Tourists in Italy Could Face $2,800 Fines for Hiking in Flip-Flops

It’s difficult to imagine a more Instagram-worthy destination than Cinque Terre, Italy. The quaint pastel buildings clinging precariously to dramatic rock outcroppings overlooking the Mediterranean Sea are a huge draw for tourists. However, the seaside location lulls many visiting day hikers into a false sense of security. Now, the most ill-prepared among them face stiff fines for wearing improper footwear.

The five tiny villages of Cinque Terre are connected by a series of footpaths that cover some surprisingly rugged terrain. They’re narrow and far more challenging than a typical leisurely beach hike. Still, many foreigners embark on their day hikes with little more than a smartphone, a water bottle, and a pair of tattered flip-flops. A sizable number of those hikers wind up stranded, injured, or both.

Manarola Cinque Terre La Spezia Liguria Italy
A man displaying the proper hiking footwear for Manarola village in Cinque Terre, Italy. Andrea Comi/Getty Images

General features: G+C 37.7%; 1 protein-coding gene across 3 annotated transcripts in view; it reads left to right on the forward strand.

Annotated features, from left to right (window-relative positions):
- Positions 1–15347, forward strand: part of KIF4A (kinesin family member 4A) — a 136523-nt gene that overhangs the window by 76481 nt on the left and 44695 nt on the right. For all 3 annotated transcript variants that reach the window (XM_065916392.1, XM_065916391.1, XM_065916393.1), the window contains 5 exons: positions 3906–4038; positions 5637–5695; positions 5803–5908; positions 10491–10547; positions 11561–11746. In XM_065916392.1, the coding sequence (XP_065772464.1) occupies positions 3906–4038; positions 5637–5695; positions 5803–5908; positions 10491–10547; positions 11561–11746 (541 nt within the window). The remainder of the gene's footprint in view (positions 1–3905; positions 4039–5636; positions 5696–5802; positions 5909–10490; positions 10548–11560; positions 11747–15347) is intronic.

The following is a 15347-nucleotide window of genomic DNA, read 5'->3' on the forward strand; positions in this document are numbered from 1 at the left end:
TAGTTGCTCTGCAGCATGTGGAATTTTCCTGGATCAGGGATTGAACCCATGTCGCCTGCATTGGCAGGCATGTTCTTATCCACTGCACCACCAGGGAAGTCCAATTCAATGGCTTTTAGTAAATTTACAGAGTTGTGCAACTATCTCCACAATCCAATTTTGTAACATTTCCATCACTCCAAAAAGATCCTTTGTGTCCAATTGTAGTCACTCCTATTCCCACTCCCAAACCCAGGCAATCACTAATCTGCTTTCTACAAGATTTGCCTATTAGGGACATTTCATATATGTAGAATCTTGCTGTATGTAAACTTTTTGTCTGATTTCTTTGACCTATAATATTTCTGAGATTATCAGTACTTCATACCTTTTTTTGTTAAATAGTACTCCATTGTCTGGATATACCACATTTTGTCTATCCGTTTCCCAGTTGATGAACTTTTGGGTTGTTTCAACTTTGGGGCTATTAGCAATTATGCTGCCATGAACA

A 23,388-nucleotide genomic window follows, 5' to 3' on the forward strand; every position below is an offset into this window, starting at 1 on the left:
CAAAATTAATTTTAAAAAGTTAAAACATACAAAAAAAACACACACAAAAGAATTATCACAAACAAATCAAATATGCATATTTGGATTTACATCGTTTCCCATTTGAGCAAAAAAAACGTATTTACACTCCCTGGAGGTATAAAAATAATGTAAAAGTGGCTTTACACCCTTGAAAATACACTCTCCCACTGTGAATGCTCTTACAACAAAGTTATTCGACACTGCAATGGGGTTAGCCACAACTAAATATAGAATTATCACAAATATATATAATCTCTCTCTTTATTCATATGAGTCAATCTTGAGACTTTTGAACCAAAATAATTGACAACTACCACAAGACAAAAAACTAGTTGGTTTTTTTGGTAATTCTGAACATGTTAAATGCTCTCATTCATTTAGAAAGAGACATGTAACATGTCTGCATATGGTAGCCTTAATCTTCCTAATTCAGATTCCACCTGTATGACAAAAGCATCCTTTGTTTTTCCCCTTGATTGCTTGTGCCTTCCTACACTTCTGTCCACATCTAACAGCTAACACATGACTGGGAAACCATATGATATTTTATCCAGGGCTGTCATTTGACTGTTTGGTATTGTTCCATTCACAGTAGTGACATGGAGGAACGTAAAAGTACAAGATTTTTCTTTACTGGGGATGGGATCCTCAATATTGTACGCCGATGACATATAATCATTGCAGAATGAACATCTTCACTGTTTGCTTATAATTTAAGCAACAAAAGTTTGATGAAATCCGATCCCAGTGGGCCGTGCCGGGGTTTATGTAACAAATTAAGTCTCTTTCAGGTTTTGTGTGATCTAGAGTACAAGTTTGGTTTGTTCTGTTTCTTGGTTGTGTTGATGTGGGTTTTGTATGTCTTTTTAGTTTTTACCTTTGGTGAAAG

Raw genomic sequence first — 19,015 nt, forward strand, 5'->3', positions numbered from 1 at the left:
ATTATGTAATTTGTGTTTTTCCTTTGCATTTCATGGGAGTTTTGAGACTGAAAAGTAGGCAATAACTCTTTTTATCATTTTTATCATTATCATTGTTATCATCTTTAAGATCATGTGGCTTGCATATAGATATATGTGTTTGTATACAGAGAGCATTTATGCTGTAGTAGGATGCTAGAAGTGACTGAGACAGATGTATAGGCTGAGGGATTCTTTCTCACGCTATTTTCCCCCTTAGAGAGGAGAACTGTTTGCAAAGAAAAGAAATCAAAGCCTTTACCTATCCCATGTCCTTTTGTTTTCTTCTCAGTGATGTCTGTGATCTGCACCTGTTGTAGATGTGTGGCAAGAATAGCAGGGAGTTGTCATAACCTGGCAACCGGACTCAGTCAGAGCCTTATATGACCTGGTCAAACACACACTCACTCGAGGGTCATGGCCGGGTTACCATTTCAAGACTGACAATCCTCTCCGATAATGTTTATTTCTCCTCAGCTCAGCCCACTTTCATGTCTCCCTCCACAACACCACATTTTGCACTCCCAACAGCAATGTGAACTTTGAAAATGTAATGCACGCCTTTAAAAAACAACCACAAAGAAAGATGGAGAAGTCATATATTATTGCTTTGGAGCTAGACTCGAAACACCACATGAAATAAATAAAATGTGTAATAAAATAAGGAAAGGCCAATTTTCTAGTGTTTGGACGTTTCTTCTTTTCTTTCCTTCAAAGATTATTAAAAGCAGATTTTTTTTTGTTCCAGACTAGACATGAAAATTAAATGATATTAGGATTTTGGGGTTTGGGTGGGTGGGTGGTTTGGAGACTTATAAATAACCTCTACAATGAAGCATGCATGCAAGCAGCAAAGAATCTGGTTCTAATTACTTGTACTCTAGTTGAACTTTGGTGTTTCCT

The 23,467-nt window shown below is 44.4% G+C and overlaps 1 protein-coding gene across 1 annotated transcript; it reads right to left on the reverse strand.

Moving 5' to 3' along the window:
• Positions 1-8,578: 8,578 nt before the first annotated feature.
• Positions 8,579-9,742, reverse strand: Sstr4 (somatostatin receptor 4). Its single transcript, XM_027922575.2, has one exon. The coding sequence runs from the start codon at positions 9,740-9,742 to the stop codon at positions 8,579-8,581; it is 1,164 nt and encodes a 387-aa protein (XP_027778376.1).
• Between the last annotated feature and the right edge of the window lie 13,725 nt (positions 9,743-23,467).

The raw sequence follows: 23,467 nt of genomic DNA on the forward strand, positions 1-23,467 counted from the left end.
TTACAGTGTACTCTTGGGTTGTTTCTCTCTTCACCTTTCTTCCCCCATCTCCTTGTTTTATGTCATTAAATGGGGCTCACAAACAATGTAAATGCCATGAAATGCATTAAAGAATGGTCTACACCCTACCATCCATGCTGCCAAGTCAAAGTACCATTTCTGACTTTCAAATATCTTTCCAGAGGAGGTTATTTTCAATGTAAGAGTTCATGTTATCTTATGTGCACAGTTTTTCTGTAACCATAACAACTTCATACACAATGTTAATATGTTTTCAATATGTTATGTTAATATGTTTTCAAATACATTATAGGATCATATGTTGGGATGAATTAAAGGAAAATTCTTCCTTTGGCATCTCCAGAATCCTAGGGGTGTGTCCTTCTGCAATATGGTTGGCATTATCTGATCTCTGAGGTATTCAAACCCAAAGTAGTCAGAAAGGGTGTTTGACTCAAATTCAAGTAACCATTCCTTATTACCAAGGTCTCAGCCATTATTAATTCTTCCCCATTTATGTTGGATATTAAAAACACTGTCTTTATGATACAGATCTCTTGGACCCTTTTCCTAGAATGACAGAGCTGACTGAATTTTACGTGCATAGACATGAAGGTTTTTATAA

After years of preventable emergency calls, the national park’s rescue crews had enough. Through a new safety campaign this year, the park service is working with local law enforcement to ensure tourists are better prepared for their day hikes. They now provide visitors with a preemptive warning when purchasing the Cinque Terre card which is required to hike the park’s trails. Those who opt to ignore the advice face fines of up to €2,500 (approximately USD $2,800) with the exact penalty dependent on how much time and money is required by local rescue teams to do their job.

These days, many travelers rely on Instagram for inspiration. It’s a strange social phenomenon that’s funneling massive amounts of tourists to a limited number of iconic destinations. The over-tourism of Iceland and New Zealand comes to mind, but Italy too has been especially hard hit. This new “flip-flop fine” is the next in a line of unique penalties aimed at the country’s tourists. It comes just ahead of Cinque Terre’s peak season which is expecting more than 750,000 cruise ship passengers alone (compared to 450,000 in 2018). Late last year, snacking was banned on Florence’s most popular streets, while Rome has taken a hard stance against public drinking, so-called “slovenly eating,” and bathing in its fountains (which was evidently enough of a problem to require official government intervention).

Cinque Terre checks all the boxes for a picturesque seaside Mediterranean village. However, if you’re searching for a more hardcore hiking — er, climbing — adventure in Italy, check out this cliffside “hotel” in the remote Italian Alps.

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